The NHS will receive an extra £3.3bn in each of the next two years, the chancellor has announced, but experts warn the cash is probably only half of what is needed to keep the health service afloat.
Jeremy Hunt told the Commons during his autumn statement he had been assured the funding would mean the NHS can hit its “key priorities”. Its chief executive, Amanda Pritchard, later issued a statement welcoming the funding, saying it showed that “the government has been serious about its commitment to prioritise the NHS”.
However, it was only last month that NHS England, the organisation Pritchard leads, had forecast a £7bn shortfall in its funding next year, which it warned it could not plug with efficiency measures alone.
“The NHS warned it needed more money to cope with the impact of inflation on its costs,” said Nigel Edwards, the chief executive of the independent thinktank Nuffield Trust. “Today’s autumn statement has provided much-needed extra cash from April over the next two years, but this is only around half of what the NHS had warned last month would likely be needed.”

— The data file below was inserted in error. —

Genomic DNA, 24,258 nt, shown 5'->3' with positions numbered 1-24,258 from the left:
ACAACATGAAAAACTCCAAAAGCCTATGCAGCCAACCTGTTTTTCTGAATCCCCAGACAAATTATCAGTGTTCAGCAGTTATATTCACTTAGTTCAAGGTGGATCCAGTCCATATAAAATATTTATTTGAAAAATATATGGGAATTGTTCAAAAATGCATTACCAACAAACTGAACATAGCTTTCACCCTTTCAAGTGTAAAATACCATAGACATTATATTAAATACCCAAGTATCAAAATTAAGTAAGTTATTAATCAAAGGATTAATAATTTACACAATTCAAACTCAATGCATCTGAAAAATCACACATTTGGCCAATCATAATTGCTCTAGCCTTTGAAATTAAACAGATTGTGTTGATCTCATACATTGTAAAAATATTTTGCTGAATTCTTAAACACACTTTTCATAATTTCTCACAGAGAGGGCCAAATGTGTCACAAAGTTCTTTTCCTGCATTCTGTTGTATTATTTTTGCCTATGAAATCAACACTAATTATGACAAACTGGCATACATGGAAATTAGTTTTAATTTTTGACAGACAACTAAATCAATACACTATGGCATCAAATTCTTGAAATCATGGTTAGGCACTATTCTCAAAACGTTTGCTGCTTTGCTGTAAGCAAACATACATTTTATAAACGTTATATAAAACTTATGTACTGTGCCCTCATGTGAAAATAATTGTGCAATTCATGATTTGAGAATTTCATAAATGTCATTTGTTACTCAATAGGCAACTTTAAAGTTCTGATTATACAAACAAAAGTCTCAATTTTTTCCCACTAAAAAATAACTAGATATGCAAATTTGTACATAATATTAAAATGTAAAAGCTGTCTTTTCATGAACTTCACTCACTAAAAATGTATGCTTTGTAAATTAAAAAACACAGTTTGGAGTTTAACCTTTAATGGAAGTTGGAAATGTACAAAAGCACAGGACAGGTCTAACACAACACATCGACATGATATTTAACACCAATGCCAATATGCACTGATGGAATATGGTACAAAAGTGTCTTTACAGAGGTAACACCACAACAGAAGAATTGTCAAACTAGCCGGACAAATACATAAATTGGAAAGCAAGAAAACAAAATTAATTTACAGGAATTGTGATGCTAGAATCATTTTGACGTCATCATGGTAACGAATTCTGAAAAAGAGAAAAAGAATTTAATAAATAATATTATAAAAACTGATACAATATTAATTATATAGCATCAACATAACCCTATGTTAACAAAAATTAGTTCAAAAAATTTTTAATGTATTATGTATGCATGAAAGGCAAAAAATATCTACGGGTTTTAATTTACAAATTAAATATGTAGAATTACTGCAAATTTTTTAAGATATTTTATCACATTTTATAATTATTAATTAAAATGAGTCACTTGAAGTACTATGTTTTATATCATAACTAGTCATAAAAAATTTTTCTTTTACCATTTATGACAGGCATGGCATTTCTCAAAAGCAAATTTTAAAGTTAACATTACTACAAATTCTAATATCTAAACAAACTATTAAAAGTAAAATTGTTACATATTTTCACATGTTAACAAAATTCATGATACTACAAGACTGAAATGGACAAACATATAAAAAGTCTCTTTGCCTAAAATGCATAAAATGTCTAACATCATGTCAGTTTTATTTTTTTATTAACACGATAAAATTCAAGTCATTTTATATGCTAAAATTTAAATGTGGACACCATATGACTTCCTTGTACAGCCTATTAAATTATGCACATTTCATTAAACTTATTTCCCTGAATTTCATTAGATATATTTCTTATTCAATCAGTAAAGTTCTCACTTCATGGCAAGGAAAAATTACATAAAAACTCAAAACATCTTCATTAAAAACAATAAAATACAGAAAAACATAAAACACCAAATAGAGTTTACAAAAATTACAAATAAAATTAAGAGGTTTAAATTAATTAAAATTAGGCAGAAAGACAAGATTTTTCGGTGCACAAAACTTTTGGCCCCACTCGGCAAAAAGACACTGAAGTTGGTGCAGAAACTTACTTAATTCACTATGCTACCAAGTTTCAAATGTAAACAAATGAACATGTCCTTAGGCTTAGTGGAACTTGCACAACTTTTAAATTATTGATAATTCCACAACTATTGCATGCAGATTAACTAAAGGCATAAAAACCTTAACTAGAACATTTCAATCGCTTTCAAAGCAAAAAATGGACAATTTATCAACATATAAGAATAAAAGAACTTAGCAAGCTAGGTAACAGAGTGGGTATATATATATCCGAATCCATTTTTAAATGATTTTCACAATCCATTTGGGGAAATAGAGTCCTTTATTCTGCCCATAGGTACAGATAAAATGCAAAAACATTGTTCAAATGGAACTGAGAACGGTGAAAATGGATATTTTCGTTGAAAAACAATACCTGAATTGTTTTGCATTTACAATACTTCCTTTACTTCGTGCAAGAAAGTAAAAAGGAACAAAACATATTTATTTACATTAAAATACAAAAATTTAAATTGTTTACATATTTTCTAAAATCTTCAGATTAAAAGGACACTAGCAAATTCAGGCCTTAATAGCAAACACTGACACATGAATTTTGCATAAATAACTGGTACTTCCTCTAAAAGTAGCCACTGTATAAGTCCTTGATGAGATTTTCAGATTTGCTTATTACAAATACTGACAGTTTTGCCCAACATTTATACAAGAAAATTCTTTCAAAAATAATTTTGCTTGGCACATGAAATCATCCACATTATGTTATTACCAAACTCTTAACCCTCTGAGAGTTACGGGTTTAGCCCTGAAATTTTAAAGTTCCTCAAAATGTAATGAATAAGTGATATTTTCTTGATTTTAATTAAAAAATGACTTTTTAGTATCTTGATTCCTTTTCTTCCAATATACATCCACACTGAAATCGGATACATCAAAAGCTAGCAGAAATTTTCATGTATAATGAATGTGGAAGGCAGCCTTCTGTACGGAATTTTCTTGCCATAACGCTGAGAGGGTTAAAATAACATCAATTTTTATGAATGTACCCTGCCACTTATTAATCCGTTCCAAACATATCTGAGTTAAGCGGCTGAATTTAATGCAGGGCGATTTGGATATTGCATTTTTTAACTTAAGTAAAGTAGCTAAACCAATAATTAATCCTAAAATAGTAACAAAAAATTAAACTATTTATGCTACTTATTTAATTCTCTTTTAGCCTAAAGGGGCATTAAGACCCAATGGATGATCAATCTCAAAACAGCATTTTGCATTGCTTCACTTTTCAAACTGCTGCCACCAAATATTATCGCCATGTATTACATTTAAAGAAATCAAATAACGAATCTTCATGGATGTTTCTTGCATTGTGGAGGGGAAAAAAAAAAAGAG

Hunt pledged to grow the NHS budget in 2023-24 and 2024-25 by £3.3bn in each year.
But Edwards warned that would not account for the £2.5bn worth of inflation and other unexpected cost pressures the NHS has faced in the current financial year.
“The impact of today’s funding announcement is that real terms health spending per head after adjusting for age will increase by less than 1% for the next two years,” Edwards added. “This is compared to the long-term average of 2.6% and comes at a time when the NHS cannot afford to stand still and is desperately trying to increase the work it can do to clear record waiting times.”
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Source: The Guardian, 17 November 2022